Recipe for disaster: Silted Guddu-Kotri stretch, sidelined FFC behind Sindh flooding
Failure to arrange Rs332.246b to implement NFPP-IV and squeezed role of Federal Flood Commission contributing factors
Updated Friday Sep 02 2022
ISLAMABAD: The silted Guddu-Kotri stretch in the Indus River, the failure to arrange Rs332.246 billion funding required to implement the National Flood Protection Plan (NFPP)-IV, and squeezed role of the Federal Flood Commission (FFC,) apart from unprecedented rains in Sindh and Balochistan, and hill torrents in DG Khan and Rajanpur, played a catastrophic role in increasing the devastation caused by floods manifold.
A background discussion with top officials of the Ministry of Water Resources, FFC, and Indus River System Authority (IRSA) brought to the fore the factors leading to the disastrous deluge, far worse than that of 2010.
According to these officials, the Guddu-Kotri reach has been heavily silted, dangerously reducing the depth of the river bed, which caused the Indus to spill from its banks.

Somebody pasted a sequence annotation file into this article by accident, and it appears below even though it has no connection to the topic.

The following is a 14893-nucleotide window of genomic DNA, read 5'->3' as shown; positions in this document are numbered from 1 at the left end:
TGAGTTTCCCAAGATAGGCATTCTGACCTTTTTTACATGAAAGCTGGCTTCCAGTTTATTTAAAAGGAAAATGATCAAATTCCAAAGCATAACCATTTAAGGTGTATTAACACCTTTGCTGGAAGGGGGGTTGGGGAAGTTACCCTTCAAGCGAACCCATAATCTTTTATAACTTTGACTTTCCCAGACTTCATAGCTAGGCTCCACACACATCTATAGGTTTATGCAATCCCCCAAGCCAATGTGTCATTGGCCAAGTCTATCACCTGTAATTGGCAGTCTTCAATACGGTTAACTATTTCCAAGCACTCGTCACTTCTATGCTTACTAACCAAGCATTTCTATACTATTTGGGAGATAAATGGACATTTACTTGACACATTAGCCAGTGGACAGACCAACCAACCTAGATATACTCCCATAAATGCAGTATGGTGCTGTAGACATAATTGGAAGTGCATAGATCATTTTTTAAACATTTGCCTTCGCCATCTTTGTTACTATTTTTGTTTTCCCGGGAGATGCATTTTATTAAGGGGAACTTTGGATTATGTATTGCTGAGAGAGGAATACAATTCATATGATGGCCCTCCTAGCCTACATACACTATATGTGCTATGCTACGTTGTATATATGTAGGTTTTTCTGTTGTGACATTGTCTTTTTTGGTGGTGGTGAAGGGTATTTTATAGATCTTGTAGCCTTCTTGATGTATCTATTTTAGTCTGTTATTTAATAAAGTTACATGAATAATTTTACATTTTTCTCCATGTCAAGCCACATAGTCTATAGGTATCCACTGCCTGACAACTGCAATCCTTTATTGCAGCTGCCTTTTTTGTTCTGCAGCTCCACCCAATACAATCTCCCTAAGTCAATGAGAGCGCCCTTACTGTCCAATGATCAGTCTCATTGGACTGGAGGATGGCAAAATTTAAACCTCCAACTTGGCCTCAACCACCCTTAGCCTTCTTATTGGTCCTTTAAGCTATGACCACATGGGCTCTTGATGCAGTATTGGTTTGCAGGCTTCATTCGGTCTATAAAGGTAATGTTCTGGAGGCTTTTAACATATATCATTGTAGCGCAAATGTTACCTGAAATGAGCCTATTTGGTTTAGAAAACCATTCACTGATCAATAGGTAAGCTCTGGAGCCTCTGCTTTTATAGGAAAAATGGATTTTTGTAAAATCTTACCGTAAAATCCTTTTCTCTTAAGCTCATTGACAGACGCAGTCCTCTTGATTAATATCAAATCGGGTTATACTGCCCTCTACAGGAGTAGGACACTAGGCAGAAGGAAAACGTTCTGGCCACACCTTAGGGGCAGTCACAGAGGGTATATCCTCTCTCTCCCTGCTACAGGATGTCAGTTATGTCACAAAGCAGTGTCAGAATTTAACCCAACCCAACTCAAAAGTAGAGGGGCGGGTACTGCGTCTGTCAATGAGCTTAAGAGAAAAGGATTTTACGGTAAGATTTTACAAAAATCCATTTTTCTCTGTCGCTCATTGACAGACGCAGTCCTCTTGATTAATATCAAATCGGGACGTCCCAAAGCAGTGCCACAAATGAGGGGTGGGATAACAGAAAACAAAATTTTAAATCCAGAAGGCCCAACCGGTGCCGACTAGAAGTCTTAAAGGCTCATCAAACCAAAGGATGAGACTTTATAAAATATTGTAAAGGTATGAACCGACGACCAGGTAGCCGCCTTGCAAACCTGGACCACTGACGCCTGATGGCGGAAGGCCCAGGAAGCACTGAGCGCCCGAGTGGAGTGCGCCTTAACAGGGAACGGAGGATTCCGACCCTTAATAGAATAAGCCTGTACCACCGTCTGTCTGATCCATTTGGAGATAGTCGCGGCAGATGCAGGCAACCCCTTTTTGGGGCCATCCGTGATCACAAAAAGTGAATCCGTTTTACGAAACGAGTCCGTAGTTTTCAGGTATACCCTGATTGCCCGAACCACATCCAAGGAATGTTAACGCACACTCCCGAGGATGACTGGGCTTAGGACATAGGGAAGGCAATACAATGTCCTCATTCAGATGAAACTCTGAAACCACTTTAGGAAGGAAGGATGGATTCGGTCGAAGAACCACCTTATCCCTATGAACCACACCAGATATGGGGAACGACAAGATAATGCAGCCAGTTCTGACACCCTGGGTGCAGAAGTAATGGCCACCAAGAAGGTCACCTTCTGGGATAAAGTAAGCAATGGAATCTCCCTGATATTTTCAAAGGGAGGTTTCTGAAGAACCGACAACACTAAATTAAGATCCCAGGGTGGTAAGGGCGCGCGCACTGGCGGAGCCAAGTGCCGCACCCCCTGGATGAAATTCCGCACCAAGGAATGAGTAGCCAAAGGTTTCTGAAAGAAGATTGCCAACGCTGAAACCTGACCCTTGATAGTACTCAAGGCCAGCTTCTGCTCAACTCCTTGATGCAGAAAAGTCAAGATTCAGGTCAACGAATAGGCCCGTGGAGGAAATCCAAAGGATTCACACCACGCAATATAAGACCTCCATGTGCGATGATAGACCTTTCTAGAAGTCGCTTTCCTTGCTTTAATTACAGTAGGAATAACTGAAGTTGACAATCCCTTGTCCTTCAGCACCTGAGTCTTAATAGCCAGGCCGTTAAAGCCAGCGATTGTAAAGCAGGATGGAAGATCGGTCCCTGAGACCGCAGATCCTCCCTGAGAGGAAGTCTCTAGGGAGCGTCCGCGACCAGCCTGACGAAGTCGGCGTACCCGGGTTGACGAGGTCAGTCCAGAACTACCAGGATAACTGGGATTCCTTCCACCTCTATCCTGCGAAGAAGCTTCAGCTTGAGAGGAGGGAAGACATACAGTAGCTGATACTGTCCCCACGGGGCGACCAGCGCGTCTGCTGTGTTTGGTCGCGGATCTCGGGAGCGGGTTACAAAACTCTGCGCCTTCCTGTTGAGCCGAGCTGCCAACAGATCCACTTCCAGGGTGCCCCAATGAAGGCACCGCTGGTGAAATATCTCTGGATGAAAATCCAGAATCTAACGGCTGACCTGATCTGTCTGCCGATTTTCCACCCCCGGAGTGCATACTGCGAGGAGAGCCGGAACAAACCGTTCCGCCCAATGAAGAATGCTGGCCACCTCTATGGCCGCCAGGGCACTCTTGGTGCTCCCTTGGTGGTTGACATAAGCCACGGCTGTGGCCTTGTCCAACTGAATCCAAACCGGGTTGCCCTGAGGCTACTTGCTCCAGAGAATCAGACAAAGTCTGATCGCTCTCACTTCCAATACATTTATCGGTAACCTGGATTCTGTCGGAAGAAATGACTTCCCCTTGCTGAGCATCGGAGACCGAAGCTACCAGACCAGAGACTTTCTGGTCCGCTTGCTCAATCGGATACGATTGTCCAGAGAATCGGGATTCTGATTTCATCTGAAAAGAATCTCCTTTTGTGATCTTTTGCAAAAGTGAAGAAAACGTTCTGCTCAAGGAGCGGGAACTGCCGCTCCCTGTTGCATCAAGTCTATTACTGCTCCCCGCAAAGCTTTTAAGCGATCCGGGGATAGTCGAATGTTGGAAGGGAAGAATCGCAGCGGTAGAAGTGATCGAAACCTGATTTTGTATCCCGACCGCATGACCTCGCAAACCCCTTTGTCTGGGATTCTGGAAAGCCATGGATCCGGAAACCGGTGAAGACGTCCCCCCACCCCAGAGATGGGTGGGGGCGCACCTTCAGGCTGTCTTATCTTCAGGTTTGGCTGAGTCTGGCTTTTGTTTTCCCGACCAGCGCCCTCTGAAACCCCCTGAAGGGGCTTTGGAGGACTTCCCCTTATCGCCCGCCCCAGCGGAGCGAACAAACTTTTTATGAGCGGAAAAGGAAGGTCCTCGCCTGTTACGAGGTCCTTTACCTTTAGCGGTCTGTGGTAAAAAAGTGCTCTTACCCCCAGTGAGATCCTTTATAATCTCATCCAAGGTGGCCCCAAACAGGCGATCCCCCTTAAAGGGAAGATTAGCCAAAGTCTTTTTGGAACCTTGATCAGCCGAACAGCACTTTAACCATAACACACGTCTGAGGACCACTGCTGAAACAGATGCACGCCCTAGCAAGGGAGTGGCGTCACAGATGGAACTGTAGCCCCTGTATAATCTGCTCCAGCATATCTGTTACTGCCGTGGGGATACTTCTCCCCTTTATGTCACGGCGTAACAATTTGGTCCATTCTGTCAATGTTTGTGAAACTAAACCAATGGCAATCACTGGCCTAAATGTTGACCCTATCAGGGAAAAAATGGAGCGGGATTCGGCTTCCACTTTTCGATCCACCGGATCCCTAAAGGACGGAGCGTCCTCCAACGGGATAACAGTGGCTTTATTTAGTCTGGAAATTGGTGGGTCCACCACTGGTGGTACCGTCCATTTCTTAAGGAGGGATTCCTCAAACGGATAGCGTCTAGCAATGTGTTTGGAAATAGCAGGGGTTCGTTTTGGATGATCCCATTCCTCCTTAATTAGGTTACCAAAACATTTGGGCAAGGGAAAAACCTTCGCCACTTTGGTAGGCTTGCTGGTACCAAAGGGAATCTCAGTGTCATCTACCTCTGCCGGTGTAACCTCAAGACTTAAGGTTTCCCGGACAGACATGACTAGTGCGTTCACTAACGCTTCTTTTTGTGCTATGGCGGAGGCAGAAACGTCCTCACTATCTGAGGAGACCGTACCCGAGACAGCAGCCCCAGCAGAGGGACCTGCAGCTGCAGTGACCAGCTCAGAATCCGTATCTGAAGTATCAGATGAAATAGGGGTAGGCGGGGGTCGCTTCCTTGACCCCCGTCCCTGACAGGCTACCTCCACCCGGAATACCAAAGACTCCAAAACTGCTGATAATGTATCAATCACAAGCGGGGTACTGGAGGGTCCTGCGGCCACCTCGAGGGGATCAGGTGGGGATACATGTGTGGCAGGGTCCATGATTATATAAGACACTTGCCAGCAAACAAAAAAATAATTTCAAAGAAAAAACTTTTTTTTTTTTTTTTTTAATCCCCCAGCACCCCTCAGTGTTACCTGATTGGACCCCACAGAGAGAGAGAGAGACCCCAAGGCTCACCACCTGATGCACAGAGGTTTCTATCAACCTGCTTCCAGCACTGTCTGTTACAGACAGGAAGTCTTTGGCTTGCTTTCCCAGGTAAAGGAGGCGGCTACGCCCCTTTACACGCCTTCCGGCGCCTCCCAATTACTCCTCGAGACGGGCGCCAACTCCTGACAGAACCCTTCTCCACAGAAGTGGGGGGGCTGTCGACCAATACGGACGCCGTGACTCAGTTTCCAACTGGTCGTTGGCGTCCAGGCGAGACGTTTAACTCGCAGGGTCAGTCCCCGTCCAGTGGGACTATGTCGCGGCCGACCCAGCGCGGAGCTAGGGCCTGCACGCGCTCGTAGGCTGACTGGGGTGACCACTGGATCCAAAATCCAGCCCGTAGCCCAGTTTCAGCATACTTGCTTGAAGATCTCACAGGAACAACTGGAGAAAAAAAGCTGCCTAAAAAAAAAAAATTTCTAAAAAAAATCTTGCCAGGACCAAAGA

Due to the massive siltation in the reach, the river water easily flowed out of the brims causing unprecedented havoc in the low riparian Sindh.
Aside from this, dykes have also been built by influential landowners in the river bed to make lake-like structures, allowing water for agricultural purposes in the leaner years, which further squeezed the river bed.
Together, these factors only allowed 800,000 cusecs of water to flow instead of 1,200,000 cusecs that used to pass quite uninterrupted without causing an incident.
The settlements established by influential landlords, including those by the famous spiritual leader of Sindh, on the plains of the Indus Rivers for the cultivation of crops, also caused greater damage.